4.70k followers • 23 symbols Watchlist by Motif Investing
Growing middle-class income could mean increased spending on consumer products and services in emerging markets.
Alibaba Group Holding Limited
The Coca-Cola Company
New Oriental Education & Technology Group Inc.
Vipshop Holdings Limited
Huazhu Group Limited
Tata Motors Limited
Grupo Televisa, S.A.B.
Companhia Brasileira de Distribuição
LG Display Co., Ltd.
GOL Linhas Aéreas Inteligentes S.A.
Tupperware Brands Corporation
Jumei International Holding Limited
Fang Holdings Limited
(Bloomberg) -- Australia’s dollar broke through the key 70 U.S. cents mark on expectations markets have witnessed the worst of the coronavirus’ carnage on the global economy.The Aussie jumped as much 0.9% on Friday to 70.04 U.S. cents, the highest level since early January when the virus outbreak had yet to explode into a pandemic. It has risen 27% after sliding to a near 18-year low in March, and is seen as a favored asset to buy among investors cheering the re-opening of economies from Singapore to Germany.The Aussie could rise to 75 U.S. cents next year as it benefits from a cocktail of supportive monetary and fiscal policies, improving risk sentiment and the nation’s record trade surplus, Thomas Nash, a strategist at HSBC Bank Australia, wrote in a note. “Buying AUD in the depths of recession has been profitable in the past -- this time should be no different.”The currency also received an inadvertent boost from Reserve Bank of Australia Governor Philip Lowe, who refrained from talking down the currency’s strength at a recent policy meeting.The rising trend is likely to continue, according to Australia and New Zealand Banking Group Ltd.“The rally has come from a position of currency undervaluation and is aligned to improvements in both risk appetite and global growth prospects,” ANZ strategists including Daniel Been wrote in a note. “As a result, at this stage, the move is unlikely to warrant attention from the RBA.”For more articles like this, please visit us at bloomberg.comSubscribe now to stay ahead with the most trusted business news source.©2020 Bloomberg L.P.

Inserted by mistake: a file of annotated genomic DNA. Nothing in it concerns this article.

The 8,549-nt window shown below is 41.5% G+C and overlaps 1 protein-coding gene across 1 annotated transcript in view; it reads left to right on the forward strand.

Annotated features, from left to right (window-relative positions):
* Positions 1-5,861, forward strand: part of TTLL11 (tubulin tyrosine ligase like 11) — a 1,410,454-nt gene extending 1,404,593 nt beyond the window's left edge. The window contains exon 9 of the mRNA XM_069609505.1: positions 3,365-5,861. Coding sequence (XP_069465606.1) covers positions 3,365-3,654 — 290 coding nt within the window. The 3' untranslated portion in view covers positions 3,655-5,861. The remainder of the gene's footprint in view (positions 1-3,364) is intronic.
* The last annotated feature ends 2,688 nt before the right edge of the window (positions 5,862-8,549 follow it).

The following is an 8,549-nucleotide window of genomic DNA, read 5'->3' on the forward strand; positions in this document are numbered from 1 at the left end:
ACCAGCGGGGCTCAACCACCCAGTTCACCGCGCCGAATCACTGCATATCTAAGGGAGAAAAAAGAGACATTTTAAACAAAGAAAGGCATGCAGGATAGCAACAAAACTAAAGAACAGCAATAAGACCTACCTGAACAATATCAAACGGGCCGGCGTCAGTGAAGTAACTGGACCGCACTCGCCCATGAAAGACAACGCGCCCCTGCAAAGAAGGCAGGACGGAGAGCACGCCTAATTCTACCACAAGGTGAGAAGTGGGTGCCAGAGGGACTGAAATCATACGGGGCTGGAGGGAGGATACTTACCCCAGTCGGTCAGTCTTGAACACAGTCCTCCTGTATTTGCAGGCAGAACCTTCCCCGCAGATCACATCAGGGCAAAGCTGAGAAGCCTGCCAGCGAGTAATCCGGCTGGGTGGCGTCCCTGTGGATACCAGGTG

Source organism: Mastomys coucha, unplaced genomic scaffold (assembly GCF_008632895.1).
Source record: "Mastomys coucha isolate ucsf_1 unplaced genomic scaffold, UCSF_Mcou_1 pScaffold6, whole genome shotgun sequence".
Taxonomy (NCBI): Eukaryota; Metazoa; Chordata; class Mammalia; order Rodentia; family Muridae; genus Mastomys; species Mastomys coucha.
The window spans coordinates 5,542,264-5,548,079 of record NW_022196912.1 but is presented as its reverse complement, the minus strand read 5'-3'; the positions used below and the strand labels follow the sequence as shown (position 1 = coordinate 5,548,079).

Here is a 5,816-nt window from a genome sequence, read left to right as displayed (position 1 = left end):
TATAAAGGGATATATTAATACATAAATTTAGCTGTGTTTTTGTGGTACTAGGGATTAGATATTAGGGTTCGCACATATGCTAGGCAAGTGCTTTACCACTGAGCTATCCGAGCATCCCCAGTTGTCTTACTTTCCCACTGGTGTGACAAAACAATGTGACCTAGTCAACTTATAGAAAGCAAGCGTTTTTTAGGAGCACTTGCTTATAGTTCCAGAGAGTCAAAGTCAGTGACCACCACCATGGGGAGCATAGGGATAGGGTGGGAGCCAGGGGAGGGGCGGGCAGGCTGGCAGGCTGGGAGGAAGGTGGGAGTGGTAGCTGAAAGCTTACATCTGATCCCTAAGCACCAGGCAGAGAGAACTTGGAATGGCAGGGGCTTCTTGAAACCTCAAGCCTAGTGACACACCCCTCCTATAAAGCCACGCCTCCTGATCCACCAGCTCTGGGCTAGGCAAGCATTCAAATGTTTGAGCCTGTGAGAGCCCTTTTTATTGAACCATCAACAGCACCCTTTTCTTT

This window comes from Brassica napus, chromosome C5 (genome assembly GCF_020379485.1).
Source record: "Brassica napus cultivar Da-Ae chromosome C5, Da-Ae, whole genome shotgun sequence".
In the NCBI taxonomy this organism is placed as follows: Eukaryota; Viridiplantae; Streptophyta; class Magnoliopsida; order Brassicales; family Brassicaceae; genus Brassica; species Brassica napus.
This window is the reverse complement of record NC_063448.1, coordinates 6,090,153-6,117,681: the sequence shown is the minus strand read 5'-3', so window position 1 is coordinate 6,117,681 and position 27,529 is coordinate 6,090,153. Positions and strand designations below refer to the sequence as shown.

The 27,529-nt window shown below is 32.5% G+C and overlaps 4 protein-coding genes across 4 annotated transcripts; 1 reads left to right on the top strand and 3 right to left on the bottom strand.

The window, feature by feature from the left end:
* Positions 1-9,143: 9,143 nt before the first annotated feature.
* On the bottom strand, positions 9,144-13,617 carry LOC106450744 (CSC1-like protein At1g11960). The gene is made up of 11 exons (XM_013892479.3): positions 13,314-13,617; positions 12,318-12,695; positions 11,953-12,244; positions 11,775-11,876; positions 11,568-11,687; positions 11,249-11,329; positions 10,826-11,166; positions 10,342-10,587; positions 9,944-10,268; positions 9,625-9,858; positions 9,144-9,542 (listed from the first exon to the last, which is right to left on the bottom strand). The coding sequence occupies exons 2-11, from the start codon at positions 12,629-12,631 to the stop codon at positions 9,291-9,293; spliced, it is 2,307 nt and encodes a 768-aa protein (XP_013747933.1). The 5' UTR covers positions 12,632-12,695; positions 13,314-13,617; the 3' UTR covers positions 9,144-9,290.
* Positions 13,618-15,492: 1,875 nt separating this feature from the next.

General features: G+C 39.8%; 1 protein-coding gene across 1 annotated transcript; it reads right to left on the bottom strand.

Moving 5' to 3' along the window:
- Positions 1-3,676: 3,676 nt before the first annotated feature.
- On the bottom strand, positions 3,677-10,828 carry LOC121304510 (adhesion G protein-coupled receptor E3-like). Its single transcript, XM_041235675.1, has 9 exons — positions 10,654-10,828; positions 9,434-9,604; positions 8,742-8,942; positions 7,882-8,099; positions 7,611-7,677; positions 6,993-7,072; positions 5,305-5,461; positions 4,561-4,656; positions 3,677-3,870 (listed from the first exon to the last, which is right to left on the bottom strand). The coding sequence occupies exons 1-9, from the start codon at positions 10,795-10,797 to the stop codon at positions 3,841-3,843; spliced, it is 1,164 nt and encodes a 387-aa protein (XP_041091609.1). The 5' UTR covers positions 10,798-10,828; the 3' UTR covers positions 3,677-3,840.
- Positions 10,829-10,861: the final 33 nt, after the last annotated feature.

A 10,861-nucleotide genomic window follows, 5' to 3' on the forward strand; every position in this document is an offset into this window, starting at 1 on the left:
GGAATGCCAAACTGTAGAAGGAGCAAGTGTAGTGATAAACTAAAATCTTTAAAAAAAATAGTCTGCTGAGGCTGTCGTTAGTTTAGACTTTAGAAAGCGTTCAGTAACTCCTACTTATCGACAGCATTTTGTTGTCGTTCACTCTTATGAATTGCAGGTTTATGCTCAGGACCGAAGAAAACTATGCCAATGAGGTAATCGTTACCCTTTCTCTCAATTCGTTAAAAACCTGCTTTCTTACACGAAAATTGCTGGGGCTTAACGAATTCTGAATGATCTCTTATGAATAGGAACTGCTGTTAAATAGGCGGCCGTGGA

(Bloomberg) -- NetEase Inc. raised about HK$21 billion ($2.7 billion) in its Hong Kong stock offering, people with knowledge of the matter said, as Chinese companies grapple with rising tensions between Beijing and Washington.China’s second-largest gaming company priced 171 million new shares at HK$123 each, equivalent to a 2% discount to its Thursday closing price on Nasdaq, said the people, who asked not to be identified as the information is private. That comes after investors subscribed for many times more than the total stock offered. The company earlier set a maximum price of HK$126. The shares are expected to start trading in Hong Kong on June 11.The U.S.-listed internet giant makes its debut in Hong Kong as tensions between Washington and Beijing threaten to curtail Chinese companies’ access to U.S. capital markets, particularly after once high-flying Luckin Coffee Inc. crashed amid an accounting scandal. It’s also a victory for Hong Kong, coming on the heels of Alibaba Group Holding Ltd.’s $13 billion share sale and the passing of a national security law that critics fear could jeopardize its status as a financial hub. No. 2 Chinese online retailer JD.com Inc. plans to start taking orders on Friday for its listing in the city .NetEase is a distant second to Tencent Holdings Ltd. in the world’s largest video game market. The creator of popular franchises like Fantasy Westward Journey and Onmyoji reported a 14% rise in online games revenue for the coronavirus-stricken March quarter, less than half of the pace Tencent’s gaming division managed during the same period.Much like Tencent, NetEase is looking globally for the next chapter of growth, teaming up with Japan’s Studio Ghibli and investing in Canadian game creator Behaviour Interactive. After selling its cross-border e-commerce platform Kaola to Alibaba, the 22-year-old company has shifted its focus to music streaming and online learning, despite worsening competition in these areas. NetEase company representatives didn’t immediately respond to a request for comment.China International Capital Corp., Credit Suisse Group AG and JPMorgan Chase and Co. are joint sponsors.(Updates throughout as the deal is priced. An earlier version corrected the currency denomination in first paragraph.)For more articles like this, please visit us at bloomberg.comSubscribe now to stay ahead with the most trusted business news source.©2020 Bloomberg L.P.